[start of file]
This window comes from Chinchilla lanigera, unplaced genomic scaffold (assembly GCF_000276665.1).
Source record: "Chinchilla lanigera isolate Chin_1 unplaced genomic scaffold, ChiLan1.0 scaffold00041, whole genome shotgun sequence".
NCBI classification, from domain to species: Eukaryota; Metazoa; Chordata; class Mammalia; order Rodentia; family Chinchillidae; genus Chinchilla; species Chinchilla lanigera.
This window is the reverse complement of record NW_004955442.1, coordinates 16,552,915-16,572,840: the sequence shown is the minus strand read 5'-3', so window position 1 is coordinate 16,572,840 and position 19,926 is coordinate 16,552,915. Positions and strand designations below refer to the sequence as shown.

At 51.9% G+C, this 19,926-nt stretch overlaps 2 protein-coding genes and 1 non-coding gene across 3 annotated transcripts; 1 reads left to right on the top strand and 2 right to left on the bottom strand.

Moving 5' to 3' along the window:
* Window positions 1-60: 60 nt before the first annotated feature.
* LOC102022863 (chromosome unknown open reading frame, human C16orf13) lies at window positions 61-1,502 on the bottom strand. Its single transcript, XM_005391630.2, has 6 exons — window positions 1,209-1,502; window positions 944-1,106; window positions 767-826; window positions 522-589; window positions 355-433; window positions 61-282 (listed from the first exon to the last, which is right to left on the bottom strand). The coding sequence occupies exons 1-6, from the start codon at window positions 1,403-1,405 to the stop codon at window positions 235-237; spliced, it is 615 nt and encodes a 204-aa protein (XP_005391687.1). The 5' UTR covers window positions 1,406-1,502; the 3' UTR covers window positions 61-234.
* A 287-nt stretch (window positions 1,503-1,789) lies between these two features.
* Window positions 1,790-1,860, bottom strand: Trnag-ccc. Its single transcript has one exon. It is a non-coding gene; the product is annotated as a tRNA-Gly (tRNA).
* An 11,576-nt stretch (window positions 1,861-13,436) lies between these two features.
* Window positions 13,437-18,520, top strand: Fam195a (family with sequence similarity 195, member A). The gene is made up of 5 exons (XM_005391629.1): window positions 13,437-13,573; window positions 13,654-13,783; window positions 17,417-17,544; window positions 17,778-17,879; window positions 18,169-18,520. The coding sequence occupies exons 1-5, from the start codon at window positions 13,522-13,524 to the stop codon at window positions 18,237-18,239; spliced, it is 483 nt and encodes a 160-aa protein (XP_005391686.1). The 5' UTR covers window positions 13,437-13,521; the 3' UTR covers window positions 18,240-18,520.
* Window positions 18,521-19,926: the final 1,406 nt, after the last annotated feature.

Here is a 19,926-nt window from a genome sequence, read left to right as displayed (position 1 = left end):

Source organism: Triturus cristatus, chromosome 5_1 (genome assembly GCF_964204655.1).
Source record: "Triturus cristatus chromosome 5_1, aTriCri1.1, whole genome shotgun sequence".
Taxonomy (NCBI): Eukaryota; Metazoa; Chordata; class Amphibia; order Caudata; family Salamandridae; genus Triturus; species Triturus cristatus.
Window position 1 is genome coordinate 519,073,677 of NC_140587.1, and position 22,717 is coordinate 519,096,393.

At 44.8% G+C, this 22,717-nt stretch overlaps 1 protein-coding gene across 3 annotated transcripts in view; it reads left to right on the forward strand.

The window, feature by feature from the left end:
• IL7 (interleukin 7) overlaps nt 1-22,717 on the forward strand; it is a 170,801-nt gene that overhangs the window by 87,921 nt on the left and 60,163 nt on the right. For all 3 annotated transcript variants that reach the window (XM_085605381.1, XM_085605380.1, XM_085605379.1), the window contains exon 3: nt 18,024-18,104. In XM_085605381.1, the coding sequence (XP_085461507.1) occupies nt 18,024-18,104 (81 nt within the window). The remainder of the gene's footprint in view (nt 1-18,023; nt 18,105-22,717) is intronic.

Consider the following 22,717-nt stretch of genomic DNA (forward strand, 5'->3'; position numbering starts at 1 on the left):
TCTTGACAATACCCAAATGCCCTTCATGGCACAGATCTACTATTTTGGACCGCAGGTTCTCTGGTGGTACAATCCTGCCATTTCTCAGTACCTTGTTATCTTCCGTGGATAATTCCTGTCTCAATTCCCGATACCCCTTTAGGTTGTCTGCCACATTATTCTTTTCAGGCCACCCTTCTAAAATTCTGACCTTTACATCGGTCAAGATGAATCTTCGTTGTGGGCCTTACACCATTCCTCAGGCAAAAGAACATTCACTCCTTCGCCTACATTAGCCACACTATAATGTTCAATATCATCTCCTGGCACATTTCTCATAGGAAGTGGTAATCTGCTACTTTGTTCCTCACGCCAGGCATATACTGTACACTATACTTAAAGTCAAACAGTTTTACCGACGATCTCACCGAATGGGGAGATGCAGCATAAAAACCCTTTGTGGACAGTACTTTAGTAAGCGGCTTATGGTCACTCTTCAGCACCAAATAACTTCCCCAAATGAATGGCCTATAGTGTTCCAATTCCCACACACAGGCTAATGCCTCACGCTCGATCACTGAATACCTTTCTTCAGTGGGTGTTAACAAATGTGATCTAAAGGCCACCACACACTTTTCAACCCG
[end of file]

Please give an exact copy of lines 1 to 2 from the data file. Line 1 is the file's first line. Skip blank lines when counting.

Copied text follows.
This window comes from Chinchilla lanigera, unplaced genomic scaffold (assembly GCF_000276665.1).
Source record: "Chinchilla lanigera isolate Chin_1 unplaced genomic scaffold, ChiLan1.0 scaffold00041, whole genome shotgun sequence".